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Thoughts on Quick resume / DirectStorage for Linux
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Cyril 11 Nov

I'm interested on how (or when) this functionality could work on Linux.
Have you some links of software that can already achieve this?

I know Nyrna with that kind of feature but it doesn't work with multiple apps and not after a reboot either.

Do you know if someone is working on it?
Thanks!

CatKiller 11 Nov

The mechanism that's in Linux is peer-to-peer direct memory access (P2P DMA). Because of where the money is in Linux, the primary work is for network to storage and storage to storage. Storage to GPU is tricky but in progress. The primary difficulty is making sure that it will work before you try it; I think it currently uses whitelists to achieve that.

The suspend/resume stuff I don't know of anything similar; that's the kind of thing that benefits from a rigidly-defined use-case rather than the usable-for-anything mechanisms that make sense for Linux to prefer. Plus suspend/resume in general has been wrinkly.

whizse 11 Nov
  • Supporter

RE Quick resume: SIGSTOP / SIGCONT

(Kidding of course, I suppose it's something that actually suspends/resumes a process to disk?)

Cyril 11 Nov

I'm mostly interested in Quick resume though, and yes it seems that it goes to the disk, like the hibernation mode.
On the Xbox Series X, as I understand it (didn't read a lot about it), when "pausing" a game, it doesn't consume resources (RAM, CPU or GPU), if it was the case it would be not great at all for the performances in-game. We speaking about a console of course, it's the only purpose.

How it can be difficult to do that?
Sure Microsoft won't release the source code of the feature, and it will remain Windows exclusive.
But I hope some Linux enthusiasts will work on it for our beloved OS.

CatKiller 11 Nov

Quoting: CyrilBut I hope some Linux enthusiasts will work on it for our beloved OS.

The place that kind of functionality would go, should someone make it, would be systemd, as the process that starts and stops other processes.

Cyril 11 Nov

Quoting: CatKiller
Quoting: CyrilBut I hope some Linux enthusiasts will work on it for our beloved OS.

The place that kind of functionality would go, should someone make it, would be systemd, as the process that starts and stops other processes.

Have you an opinion on nyrna? I'm curious because from my point of view I don't see the real difficult to have a quick resume feature on Linux (or macOS...) but in the other hand it seems developers might have ones.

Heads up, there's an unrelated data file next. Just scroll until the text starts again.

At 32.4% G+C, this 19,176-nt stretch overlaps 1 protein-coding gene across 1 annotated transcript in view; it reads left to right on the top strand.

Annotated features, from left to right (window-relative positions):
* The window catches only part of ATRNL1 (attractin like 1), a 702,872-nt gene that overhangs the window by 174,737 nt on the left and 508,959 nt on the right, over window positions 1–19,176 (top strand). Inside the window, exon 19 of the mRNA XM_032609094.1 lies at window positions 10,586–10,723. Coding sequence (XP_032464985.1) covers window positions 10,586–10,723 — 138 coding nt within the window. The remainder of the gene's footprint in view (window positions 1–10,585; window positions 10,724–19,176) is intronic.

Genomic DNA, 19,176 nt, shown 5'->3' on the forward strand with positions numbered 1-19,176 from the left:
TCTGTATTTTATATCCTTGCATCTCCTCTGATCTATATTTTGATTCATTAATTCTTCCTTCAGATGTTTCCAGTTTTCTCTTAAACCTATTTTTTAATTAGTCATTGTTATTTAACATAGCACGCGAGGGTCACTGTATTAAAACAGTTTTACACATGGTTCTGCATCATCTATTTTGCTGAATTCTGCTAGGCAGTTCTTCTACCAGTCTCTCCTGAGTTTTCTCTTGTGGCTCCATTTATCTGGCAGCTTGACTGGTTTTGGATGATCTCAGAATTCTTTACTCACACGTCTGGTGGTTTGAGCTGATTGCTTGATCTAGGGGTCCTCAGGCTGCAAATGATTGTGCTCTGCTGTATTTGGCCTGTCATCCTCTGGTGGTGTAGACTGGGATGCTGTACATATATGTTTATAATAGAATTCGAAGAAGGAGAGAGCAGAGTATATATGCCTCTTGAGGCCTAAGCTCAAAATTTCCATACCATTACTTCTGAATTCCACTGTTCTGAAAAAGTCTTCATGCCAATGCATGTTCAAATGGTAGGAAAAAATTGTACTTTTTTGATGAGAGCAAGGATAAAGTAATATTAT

On their Github page they mention CRIU, but it doesn't work with X applications...

whizse 11 Nov
  • Supporter

Skimming through the Nyrna source, it really is just a simple wrapper around SIGSTOP / SIGCONT.

CatKiller 11 Nov

Quoting: CyrilHave you an opinion on nyrna?


I'd not heard of it till you mentioned it. From a quick look, it seems quite simplistic.

QuoteI'm curious because from my point of view I don't see the real difficult to have a quick resume feature on Linux (or macOS...) but in the other hand it seems developers might have ones.

For the right implementation of the thing you're after, you'd want something that could keep track of the process and any child processes, and their memory usage, so that all the processes can be suspended together, their RAM contents put into an image which is saved to disc (optionally over restarts) and unloaded, then reloading the RAM image in such a way that the processes don't notice that the actual memory addresses have changed, then restart the processes and recreate their windows without any of them getting confused. It seems like the sort of thing that's doable from systemd/cgroups/some kind of containerisation, as long as there's sufficient interest. Most use cases for that kind of thing would just use a VM, though.

Cyril 11 Nov

At least Microsoft did it with their console, but as said we don't have the source code and don't know how precisely (even if it's not for Linux though, it could be interesting).

CatKiller 11 Nov

Quoting: CyrilAt least Microsoft did it with their console, but as said we don't have the source code and don't know how precisely (even if it's not for Linux though, it could be interesting).
The Xbox runs each game in a separate Hyper-V VM.

Cyril 12 Nov

Quoting: CatKiller
Quoting: CyrilAt least Microsoft did it with their console, but as said we don't have the source code and don't know how precisely (even if it's not for Linux though, it could be interesting).
The Xbox runs each game in a separate Hyper-V VM.

So I suppose with that they can achieve it without negative impact on performances. I know nothing about Hyper-V, but it seems it's available on Linux, isn't it?
If yes, anyone have tested it?

On a console, the user don't notice it, it works OOTB. But with a PC, I'm wondering if setup VMs etc worth it... Maybe it can be pretty simple, I don't know.

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